Tuesday, August 23, 2005

Douglas Adams: A Carbon-Based Bipedal Life Form

Douglas Adams: The Star of Broadcasting House
12 August 1982. Photo by John May
First publication

You might well ask what Douglas Adams is doing standing outside BBC Broadcasting House in London wearing a pair of deeley boppers on his head. It's my fault.

I was working on assignment for the NME, 'Life, the Universe and Everything' had just been published, and deeley boppers were that summer's craze. I thought it might be fun - and so it turned out to be.

As I recall it, we met in the hotel a few steps from the BBC and settled down in the upstair lounge area. When the waiter came, Douglas ordered a large champagne cocktail. It was around 11am. When he asked me what I was having, I decided it was wise to drink the same. I think we had three each during the interview; it may have been four. Douglas seemed in full control, except he began talking very intensely. I had problems focusing.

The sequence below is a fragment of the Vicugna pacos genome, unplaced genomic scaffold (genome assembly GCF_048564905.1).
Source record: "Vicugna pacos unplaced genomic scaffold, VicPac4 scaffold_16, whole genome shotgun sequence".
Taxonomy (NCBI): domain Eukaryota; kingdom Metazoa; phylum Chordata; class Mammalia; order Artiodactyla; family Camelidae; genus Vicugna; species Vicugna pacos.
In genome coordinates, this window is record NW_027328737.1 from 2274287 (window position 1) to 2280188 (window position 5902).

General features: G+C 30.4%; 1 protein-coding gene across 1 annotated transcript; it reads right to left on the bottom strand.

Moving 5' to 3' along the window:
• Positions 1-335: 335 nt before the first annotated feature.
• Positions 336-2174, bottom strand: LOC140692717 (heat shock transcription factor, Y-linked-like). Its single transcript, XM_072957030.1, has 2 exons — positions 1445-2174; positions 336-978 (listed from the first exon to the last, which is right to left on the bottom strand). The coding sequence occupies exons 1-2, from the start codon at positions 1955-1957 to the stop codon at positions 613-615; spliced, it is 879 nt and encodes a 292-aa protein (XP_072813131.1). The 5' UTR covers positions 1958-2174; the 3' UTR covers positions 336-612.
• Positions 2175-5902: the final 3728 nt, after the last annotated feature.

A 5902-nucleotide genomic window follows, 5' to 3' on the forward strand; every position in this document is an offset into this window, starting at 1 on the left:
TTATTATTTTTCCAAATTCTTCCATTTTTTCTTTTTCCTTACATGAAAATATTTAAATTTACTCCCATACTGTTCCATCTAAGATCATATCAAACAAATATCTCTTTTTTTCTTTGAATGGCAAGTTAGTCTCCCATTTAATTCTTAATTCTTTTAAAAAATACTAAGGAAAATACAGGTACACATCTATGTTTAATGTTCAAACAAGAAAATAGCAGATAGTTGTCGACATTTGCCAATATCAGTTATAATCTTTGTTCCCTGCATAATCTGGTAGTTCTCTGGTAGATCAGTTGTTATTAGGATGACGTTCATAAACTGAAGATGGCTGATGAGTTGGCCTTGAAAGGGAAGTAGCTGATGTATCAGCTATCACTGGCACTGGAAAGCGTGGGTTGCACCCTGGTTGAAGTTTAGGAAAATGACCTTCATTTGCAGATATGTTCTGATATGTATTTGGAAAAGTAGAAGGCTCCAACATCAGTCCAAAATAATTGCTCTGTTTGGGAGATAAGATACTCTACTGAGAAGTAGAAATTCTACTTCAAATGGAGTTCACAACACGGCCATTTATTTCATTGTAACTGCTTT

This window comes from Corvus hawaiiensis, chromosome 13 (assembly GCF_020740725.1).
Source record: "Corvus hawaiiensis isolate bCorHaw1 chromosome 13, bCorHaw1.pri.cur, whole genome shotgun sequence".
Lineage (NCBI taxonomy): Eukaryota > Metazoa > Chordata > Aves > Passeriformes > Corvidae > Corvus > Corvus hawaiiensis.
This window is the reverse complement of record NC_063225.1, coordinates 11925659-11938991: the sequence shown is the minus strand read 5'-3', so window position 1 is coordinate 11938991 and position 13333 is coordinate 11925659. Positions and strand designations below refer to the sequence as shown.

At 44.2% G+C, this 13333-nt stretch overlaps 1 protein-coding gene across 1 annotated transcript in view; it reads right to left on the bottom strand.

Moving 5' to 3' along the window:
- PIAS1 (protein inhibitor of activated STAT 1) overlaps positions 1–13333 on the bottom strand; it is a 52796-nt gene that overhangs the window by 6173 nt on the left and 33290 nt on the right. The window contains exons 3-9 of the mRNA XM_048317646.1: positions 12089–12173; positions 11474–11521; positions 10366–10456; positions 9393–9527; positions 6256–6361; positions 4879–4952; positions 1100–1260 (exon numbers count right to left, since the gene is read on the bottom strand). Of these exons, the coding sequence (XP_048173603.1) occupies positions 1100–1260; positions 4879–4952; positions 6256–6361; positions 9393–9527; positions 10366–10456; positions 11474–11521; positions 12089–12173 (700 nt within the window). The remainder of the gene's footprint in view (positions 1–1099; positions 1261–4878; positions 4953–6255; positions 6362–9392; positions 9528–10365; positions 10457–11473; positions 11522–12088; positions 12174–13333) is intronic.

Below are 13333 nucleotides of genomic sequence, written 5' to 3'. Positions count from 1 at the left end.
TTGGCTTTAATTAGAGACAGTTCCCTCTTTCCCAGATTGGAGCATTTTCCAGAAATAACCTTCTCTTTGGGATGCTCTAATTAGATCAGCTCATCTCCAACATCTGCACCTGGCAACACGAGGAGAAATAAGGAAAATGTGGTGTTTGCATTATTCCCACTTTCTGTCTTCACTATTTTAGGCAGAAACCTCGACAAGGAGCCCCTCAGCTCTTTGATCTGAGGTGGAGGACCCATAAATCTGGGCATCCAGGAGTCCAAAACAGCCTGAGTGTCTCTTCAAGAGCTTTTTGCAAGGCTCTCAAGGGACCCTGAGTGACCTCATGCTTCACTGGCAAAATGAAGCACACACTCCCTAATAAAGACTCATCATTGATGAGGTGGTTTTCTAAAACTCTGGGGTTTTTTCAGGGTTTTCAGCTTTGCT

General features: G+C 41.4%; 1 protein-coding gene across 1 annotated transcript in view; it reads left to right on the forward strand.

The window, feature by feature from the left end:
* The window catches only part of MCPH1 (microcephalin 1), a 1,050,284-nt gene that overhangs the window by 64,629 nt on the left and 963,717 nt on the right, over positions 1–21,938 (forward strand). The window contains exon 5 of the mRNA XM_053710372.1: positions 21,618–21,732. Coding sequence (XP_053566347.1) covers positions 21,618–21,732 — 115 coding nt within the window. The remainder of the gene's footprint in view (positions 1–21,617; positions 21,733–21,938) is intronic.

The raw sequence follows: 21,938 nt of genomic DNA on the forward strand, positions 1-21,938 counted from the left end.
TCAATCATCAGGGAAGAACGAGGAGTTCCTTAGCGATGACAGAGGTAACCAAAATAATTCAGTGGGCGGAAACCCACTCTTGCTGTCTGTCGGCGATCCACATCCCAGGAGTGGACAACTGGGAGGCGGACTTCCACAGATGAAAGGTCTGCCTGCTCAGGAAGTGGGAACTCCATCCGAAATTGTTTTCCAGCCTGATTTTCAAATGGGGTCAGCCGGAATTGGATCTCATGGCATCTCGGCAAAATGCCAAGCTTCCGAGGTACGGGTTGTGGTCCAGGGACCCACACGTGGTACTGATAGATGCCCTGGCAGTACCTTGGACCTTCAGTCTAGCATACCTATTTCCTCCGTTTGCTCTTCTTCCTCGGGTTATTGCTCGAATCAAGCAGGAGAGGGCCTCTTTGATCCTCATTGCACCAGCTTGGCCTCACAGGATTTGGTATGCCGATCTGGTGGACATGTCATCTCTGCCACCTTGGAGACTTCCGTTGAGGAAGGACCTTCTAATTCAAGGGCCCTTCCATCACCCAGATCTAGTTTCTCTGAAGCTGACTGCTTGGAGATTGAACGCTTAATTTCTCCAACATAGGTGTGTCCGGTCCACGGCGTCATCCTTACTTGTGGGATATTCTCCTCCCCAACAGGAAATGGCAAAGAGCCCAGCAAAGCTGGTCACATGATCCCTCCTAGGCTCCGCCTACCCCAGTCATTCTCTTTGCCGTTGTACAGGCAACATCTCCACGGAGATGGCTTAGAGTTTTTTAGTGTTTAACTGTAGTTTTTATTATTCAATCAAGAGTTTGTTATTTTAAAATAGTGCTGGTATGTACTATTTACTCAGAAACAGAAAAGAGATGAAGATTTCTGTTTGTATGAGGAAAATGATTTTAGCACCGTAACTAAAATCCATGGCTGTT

Afterwards, spilling out into the afternoon sun, I suggested photos and the deeley boppers and we had a laugh. The photo below was taken inside the lobby of Broadcasting House - illegally. I love the consternation of the security guards and the look on Douglas' face.

Douglas, now sadly deceased, has gone to comedy heaven. 'The Hitch Hikers Guide' and his other works are rightly viewed as classics and his work continues to delight a worldwide audience and new generations.

As far as I can ascertain, the three main biographies are 'Don't Panic' by Neil Gaiman (1988 Titan revised 1993/2002), 'Hitchhiker' by M.J. Simpson (2003. Coronet Books) and 'Wish You Were Here' by Nick Webb (2003. Headline)

Here for the historical record, is an edited version of the NME piece (which they didn't manage to publish until 2nd October 1982).'The Manic Depressive's Guide to Space Travel And How To Be A Successful Writer.

''I suppose I'm a terrible worrier,' says Douglas Adams, 'and by suggesting that underlying everyday events there are appalling explanations, that is my own way of attempting to justify that fact.'Douglas Adams is a carbon-based bipedal life form, well over six foot and burly with it, with what are politely called generous features. He's 30 and looks 40, this creator of Marvin, Zaphod, Ford Prefect, Arthur Dent and the other travelling companions in 'The Hitchhiker's Guide to the Galaxy.' What began as a radio series has now become a media industry in its own right with records, a tv series, three books, several stage shows - and a feature film to come.